If you want to know what to look for, I suggest picking up Wiley's Financial Statement Analysis: A Practitioner's Guide, by Martin Fridson and Fernando Alvarez. It's a great read for non-finance majors. Plus it will be worth its weight in gold the first time and every time it helps you find information buried within an earnings report.
The fourth rule, and this one is broken on a daily basis for reasons I don't understand, is that if it's common knowledge, it's priced in and doesn't matter. Using Amazon for even one moment, everyone knows that the company has an advantage over small bookstores. Amazon has invested heavily into its logistics system and is able to move books and other products from supplier to your home at a lower cost than most others can.
Every bit of public information is already priced into the stock. Unless you know something almost everyone else doesn't, the information isn't valuable. In fact, relying on common information is often detrimental. Under Armour's earnings release demonstrated enormous growth, but everyone and their brother already expected it.
As a result, when the company didn't crush the already mile-high expectations, the stock quickly sold off, causing an avalanche of sellers rushing for the exits. As an independent investor, your greatest advantage is focusing on industries you already know about. If you're in the sportswear industry and can see trends before they show up on analysts' spreadsheets, you have an edge over money managers.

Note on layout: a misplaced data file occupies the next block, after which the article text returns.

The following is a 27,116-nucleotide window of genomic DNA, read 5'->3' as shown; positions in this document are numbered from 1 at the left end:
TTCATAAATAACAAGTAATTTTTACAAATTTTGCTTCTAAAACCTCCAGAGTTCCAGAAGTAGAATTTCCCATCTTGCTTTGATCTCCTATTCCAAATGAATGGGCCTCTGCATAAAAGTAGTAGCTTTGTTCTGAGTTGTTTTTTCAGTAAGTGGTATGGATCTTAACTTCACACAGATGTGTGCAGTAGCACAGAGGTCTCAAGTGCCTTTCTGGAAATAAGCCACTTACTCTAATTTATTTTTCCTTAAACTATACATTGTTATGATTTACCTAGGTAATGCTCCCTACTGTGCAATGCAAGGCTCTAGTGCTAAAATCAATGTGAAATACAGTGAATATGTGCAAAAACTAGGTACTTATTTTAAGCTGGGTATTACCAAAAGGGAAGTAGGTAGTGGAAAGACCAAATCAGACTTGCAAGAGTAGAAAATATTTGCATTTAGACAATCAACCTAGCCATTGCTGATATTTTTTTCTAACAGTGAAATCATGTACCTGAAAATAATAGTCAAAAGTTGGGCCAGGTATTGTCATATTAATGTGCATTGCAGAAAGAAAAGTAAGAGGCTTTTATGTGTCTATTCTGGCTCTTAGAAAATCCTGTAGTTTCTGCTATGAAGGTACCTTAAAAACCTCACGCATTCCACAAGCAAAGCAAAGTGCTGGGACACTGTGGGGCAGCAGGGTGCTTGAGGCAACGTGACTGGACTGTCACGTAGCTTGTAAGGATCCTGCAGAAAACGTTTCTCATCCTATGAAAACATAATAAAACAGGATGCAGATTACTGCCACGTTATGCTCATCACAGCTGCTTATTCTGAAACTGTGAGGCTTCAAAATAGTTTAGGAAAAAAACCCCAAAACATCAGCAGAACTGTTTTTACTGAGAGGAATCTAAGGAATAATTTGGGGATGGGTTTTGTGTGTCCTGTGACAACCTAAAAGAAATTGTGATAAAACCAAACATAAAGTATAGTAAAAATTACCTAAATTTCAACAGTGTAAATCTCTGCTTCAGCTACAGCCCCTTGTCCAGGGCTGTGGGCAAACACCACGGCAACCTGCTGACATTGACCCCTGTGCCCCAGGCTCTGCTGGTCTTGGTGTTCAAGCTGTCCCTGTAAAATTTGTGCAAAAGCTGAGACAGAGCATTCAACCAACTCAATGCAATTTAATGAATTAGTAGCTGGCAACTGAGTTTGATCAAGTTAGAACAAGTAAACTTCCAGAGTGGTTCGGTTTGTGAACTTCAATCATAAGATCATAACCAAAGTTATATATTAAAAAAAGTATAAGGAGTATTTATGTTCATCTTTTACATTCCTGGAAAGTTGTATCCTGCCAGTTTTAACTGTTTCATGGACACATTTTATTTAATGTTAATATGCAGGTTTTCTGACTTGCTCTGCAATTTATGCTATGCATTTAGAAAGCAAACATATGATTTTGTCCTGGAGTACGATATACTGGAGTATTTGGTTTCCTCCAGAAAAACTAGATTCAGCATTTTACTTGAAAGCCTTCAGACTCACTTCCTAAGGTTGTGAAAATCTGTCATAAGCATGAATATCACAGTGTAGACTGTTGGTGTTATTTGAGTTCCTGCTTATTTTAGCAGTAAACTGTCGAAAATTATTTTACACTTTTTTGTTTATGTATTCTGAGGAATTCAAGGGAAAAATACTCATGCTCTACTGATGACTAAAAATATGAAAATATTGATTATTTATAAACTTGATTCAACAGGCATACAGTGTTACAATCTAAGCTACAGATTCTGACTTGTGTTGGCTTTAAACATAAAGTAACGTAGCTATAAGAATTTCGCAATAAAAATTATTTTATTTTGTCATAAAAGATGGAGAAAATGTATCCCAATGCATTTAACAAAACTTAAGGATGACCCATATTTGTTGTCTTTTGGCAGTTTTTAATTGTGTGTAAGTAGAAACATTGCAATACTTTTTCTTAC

I don't mean inside information that regulations prohibit insiders from trading on. If you work in a medical office and notice a new product or an improvement to an old product that you like and others like, it's probably worth your time to investigate the company that produces it.
Now let's go full circle and examine the chart patterns for our three earnings-related stocks.
If you're stuck in Under Armour, I think your prospects are much brighter than with Amazon. But don't expect the price decline to bottom before Monday. It normally takes two or three days for an earnings disappointment similar to Under Armour's to become fully discounted. The sweet spot to buy on the dip is late Monday or Tuesday for a more conservative entry.
Amazon's problem is it doesn't generate a return on investment. I've written many articles about the perils of buying momentum stocks lacking a meaningful return on investment. The only thing keeping the shares above $200 right now is a belief that someday it will monetize its revenue. Everyone worth their salt knows that it's easy to generate lots of revenue in retail if you're willing to sell at the lowest cost. But the moment a retailer tries to increase margins, sales fall off a cliff.
I suggest taking advantage of up days as an opportunity to scale back or exit.
At the time of publication, Weinstein had no positions in any of the securities mentioned.
This article represents the opinion of a contributor and not necessarily that of TheStreet or its editorial staff.